I recently noted on a friend's blog that I have a tendancy to write about nothing much. So today I'll focus mostly on a book I read recently, with an intro consisting of something funny in my bulk mail folder.
I have to say that I love looking at my spam, because it's so funny and obvious. You know, mostly I go like this: "Hmmm, I have an email from Rebecca Turgid titled "You want to please your woman all night long", I think I should open that one!" But lately mine have been coming with really weird titles. Here's a compendium of titles from my bulk mail folder today:
and my favorite, "backwoods clergywoman"
I recently read the memoir "Girl, Interrupted" by Susanna Kaysen. I'm assuming most of you remember the movie with Winona Ryder, and maybe even that it was based on the true story of Kaysen's almost two years in a mental hospital during the 60's, but I saw this in the library and decided to pick it up on a whim. Wow. Kaysen not only chronicals her life inside the asylum (which from what I remember of the movie basically functioned as the plot) but gets to work analyzing our medical and cultural definitions of mental health (and lack thereof), our ways of dealing with deviance, and what it is like for her even now to question what happened to her and what it means. For all that her stories of life inside are frequently funny, entrancing, and fascinating, I feel like the true strength of the book lies in this analysis. Kaysen scrutinizes her medical records, places the definition of her "problem" (borderline personality) within the context of her life and finds it lacking as a critical look at herself.
"My chronic feelings of emphasis and boredom came from the fact that I was living a life based on my incapacities, which were numerous...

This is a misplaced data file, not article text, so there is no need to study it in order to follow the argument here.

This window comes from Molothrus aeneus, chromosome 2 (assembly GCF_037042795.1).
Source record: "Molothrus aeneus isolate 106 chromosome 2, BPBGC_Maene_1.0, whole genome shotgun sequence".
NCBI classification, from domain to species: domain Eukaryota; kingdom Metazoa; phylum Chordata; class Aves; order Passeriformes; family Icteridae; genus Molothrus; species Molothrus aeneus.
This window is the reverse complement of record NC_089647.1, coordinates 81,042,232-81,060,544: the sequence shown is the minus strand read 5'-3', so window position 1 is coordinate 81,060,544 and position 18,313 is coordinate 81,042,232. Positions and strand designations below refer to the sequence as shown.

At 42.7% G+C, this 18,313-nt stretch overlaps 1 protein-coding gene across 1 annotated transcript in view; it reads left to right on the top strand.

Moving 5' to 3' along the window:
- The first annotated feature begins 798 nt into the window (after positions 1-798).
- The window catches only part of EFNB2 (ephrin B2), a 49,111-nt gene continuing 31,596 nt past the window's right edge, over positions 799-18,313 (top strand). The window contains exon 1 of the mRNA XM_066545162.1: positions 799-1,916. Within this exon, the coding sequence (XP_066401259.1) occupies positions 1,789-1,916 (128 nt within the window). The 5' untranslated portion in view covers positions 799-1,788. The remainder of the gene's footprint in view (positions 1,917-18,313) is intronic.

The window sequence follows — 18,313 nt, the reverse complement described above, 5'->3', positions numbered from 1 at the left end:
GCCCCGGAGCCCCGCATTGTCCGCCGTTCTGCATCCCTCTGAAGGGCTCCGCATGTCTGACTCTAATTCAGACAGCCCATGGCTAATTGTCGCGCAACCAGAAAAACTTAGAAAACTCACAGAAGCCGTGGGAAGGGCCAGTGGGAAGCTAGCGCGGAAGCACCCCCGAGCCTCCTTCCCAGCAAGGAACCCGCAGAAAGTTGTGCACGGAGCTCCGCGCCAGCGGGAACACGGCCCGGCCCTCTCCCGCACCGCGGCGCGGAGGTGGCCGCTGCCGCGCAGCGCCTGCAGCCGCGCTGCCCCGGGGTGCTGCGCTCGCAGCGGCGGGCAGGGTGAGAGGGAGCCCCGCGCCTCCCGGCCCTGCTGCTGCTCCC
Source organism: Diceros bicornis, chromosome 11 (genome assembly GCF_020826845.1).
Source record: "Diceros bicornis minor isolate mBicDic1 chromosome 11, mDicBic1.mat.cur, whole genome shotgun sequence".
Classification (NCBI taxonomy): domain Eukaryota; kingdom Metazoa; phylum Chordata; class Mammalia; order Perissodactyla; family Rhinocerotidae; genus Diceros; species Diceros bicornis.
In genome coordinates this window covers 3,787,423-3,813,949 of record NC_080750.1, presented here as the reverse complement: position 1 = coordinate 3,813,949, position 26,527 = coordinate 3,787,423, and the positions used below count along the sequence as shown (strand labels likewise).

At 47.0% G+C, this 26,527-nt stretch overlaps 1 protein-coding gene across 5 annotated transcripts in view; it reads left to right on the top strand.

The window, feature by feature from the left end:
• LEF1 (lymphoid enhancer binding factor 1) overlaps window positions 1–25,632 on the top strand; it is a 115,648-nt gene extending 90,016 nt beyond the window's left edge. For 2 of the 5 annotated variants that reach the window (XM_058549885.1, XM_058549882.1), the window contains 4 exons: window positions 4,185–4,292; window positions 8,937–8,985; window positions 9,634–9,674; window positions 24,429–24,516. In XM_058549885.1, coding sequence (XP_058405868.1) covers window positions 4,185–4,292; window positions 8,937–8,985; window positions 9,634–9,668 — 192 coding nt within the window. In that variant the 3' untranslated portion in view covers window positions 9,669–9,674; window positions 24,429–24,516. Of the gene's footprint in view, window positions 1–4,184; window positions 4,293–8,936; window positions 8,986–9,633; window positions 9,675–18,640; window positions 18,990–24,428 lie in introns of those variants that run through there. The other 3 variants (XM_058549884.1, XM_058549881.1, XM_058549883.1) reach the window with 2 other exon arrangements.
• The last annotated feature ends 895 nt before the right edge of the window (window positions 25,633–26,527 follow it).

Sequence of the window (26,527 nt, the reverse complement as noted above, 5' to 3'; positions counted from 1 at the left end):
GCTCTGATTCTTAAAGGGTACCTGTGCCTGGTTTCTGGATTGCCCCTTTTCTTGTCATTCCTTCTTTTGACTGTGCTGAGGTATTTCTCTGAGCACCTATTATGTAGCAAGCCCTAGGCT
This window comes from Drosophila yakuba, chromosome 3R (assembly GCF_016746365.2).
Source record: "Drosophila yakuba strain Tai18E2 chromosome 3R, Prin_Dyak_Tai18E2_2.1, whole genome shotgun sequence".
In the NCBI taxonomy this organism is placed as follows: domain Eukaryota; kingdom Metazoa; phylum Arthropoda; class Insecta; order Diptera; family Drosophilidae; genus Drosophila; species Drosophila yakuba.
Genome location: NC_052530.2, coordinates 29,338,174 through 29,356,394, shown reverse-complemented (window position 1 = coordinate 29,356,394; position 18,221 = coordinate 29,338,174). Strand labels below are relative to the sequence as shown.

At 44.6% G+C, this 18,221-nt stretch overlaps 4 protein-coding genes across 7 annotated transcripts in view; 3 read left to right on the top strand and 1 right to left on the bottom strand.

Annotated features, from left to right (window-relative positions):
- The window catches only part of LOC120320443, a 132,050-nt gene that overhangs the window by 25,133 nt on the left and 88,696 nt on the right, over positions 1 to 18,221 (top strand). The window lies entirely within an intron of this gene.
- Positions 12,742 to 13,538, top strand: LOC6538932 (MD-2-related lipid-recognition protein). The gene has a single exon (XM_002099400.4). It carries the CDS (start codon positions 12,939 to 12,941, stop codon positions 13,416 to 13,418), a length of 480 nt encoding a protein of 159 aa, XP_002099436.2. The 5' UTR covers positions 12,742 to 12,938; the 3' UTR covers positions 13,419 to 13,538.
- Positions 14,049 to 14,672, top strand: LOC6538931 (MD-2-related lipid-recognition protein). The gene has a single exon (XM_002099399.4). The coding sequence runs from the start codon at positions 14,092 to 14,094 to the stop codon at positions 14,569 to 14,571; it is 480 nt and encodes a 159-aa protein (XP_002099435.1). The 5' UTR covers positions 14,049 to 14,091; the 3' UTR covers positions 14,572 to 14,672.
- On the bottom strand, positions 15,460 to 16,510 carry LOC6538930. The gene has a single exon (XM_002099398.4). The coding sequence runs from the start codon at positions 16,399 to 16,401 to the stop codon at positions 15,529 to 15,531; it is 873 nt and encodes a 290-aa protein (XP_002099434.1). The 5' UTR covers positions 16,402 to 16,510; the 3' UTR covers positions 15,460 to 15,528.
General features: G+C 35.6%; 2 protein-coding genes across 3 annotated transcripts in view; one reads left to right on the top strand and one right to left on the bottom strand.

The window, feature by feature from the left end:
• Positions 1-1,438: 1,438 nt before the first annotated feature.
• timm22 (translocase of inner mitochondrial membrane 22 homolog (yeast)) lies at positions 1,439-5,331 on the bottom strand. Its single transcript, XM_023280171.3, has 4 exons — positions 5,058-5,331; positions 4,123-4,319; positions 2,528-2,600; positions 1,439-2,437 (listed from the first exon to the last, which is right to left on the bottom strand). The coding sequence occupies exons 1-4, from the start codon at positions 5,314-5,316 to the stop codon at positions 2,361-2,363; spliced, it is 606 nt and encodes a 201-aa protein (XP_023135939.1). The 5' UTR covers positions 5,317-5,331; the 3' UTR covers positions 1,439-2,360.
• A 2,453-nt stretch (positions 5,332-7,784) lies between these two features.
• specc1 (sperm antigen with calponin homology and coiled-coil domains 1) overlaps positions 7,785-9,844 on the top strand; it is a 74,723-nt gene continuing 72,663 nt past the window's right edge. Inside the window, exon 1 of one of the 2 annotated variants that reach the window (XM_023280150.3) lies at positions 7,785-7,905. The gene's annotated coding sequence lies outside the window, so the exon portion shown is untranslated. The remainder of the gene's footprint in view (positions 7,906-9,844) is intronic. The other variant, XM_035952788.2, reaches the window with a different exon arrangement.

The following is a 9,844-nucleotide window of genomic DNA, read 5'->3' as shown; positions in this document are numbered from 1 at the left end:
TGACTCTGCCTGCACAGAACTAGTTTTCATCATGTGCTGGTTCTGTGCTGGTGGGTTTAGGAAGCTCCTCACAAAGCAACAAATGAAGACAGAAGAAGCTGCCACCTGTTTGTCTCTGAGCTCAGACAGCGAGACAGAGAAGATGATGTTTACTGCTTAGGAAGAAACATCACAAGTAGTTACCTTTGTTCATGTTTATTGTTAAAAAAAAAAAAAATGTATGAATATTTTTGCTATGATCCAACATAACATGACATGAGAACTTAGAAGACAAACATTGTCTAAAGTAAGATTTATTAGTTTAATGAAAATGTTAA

"My self-image was not unstable. I saw myself, quite correctly, as unfit for the educational and social systems.
"But my parents and teachers did not share my self-image. Their image of me was unstable, since it was out of kilter with reality and based on their needs and wishes. They did not put much value on my capacities, which were admittedly few, but genuine."
I got the distinct feeling that Kaysen still ponders this diagnosis and its truths and lies on a regular basis.
The book also contains some very interesting meditations on mind vs. brain in the control of behavior and the ways in which illness is consequently treated (think psychoanalysis vs. hormone therapy), and her personal observations of how she and those around her functioned in contrast to what they "should" act like. Mostly, I took away that craziness is a relative state. Maybe sometimes it's only in the eye of the beholder, a side effect of the lack of tolerance for deviant behavior or even just a desire to protect people from the pull of things outside the norm. (At one point Kaysen speculates that the doctor who sent her to the asylum--after seeing her for twenty minutes--justified his action as saving a young girl from the countercultural influences of the late 60's.)
I'll leave you with Kaysen's summation of her inital statement about mental illness as an alternate world, a place enough outside that you can look in and be frightened or fascinated by the contrast between where you are and where you were.
"Every window on Alcatraz has a view of San Francisco."